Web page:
That, to me, was the biggest concern I saw, so I wanted to build something that was able to educate people and make them more aware, confident, and skilled going into this role. The mission behind Victory Lap was to have more people achieve success sooner in their careers. If you’re struggling to find that right fit and you’re bouncing around from job to job, it often takes quite a while to find your footing—if you ever do. That exposure to hundreds of entry-level sales reps and thousands of training and coaching hours was the genesis: witnessing their struggles and wanting to help them be more prepared. It just so happens I can do that really well.
I find it really interesting how focused you are on the word career; a lot of people take on sales jobs as a stepping stone. Focusing immediately on sales as a potential career seems like a really key differentiator.
You nailed it. Sales is a default career, and it’s been this way for a while. Due to the lack of exposure in academia, too many people go into sales only when they can’t get the job they want. You’re typically pushed into the role because someone says you could be good at it, like it’s in your blood or something. What people fail to realize is that sales is actually a phenomenal career and that it can be taught. I was a history major, and I got into sales because that was the only type of job I could get. There is a lot of consensus that sales is a human skill, and no matter what our career, we need to know how to do it. So, sales professionals come from all walks of life and majors. It doesn’t hurt that you’re making more money than your peers who go into other jobs.
When you speak to an employer about what a Victory Lap candidate can offer, is there a way that you define how that person will help the company?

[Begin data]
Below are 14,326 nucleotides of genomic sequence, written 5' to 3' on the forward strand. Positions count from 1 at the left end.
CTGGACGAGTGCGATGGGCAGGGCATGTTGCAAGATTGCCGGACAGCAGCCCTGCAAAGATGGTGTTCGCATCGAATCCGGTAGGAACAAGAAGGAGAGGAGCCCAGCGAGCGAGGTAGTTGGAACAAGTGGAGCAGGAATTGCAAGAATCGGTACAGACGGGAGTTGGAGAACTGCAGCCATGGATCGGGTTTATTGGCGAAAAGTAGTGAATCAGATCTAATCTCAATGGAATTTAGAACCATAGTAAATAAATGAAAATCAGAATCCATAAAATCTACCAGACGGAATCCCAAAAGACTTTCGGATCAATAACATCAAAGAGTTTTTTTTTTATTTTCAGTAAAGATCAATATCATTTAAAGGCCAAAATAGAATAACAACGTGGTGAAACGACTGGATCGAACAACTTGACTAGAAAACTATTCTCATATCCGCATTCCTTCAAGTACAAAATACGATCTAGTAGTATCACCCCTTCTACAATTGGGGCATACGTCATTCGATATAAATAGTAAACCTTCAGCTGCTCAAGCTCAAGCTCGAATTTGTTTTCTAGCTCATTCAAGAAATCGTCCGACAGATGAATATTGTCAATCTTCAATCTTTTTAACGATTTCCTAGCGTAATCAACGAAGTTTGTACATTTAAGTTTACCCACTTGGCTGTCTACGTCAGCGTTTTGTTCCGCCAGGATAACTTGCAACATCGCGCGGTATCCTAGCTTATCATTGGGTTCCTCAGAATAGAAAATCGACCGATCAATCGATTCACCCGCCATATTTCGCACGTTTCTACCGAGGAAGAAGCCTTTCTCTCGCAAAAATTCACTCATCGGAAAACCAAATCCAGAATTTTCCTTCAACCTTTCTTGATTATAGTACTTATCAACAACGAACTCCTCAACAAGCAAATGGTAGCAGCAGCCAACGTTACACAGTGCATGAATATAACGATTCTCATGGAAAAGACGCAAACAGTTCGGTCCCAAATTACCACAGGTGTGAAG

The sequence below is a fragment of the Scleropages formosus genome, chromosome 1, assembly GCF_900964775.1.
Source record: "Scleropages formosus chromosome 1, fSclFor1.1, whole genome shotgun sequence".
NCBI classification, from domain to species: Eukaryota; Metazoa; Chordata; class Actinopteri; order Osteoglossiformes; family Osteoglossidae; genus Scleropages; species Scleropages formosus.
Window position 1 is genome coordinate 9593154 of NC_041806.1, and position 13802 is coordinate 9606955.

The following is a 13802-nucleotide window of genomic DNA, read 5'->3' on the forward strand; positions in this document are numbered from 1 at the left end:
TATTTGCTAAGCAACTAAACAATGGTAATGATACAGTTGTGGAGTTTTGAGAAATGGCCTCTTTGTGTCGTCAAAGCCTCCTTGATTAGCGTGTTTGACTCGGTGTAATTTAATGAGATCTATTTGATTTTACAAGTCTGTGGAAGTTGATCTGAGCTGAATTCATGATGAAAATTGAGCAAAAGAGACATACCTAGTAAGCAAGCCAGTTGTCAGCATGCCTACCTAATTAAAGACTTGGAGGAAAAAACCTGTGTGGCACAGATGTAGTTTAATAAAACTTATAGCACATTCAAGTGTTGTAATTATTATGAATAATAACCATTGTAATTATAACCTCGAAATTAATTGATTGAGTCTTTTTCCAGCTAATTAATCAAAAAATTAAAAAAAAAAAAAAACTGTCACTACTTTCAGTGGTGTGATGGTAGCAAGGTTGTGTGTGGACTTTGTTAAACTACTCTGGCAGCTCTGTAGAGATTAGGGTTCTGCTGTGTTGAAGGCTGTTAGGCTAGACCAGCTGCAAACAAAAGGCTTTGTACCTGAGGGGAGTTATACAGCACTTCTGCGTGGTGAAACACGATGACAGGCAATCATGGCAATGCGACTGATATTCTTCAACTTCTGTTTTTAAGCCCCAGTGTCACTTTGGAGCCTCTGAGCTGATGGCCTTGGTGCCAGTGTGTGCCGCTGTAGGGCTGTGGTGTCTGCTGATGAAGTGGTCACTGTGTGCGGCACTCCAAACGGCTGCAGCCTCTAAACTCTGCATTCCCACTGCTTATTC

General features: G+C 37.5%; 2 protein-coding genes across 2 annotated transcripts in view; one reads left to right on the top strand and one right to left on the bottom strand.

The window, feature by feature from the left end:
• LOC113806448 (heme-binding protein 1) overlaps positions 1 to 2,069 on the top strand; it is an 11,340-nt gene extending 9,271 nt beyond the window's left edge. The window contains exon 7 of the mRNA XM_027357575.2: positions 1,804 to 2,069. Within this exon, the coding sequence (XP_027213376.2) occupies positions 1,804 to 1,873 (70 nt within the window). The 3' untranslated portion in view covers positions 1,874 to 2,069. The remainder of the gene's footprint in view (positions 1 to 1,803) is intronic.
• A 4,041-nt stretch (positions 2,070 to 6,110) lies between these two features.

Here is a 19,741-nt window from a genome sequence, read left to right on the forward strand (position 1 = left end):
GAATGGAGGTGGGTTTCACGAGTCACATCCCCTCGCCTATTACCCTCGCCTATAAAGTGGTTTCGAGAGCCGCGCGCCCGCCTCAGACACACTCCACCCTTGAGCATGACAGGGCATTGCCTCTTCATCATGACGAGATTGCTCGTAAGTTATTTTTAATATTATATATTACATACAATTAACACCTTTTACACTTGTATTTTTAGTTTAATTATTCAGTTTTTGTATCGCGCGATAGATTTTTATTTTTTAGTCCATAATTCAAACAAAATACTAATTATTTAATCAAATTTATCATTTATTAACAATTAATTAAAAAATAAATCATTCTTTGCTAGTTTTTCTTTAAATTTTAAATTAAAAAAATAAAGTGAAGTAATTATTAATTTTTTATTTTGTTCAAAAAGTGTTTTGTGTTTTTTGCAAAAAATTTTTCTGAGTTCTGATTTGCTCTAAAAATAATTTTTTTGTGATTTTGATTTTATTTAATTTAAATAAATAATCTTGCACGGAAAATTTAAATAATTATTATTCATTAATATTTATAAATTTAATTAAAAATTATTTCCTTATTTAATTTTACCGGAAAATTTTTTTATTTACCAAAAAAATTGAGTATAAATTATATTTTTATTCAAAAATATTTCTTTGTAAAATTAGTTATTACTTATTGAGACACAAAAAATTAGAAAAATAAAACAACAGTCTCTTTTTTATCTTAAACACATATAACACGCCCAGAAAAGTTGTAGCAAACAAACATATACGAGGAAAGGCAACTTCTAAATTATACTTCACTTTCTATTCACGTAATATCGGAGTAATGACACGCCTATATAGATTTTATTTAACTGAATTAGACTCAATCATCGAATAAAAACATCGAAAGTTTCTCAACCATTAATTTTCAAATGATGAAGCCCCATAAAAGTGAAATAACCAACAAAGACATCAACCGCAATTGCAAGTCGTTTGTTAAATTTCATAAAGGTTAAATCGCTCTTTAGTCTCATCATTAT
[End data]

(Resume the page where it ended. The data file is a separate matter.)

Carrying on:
Hiring salespeople is really difficult—not only because there are people who want to do it and don’t have the skills, but also because there are individuals who don’t have the skills to be successful in a specific organization. Someone could work for one company and be terrible and then go somewhere else and be extremely successful. There aren’t many career paths that are like that.
When someone comes into Victory Lap, they are not ideal sales candidates for everybody. However, they are candidates who have connected the dots that sales could be a meaningful career. That’s important because when they go through Victory Lap, they’re going to be even more excited to pursue this path. These are high-integrity folks, and they’ve demonstrated sacrifice, discipline, and success in their past, which are all things that we vet for. If these people have the right character, I can teach them sales.
What can having the right salespeople do for an organization?
Financial, cultural, and long-term growth: those are the big three. Beyond the crucial financial benefits, there are also huge cultural and recruitment costs around high turnover. Eventually, that’s going to catch up to you from a recruitment standpoint because you’re now going to be known as this place where people go and don’t plan on staying.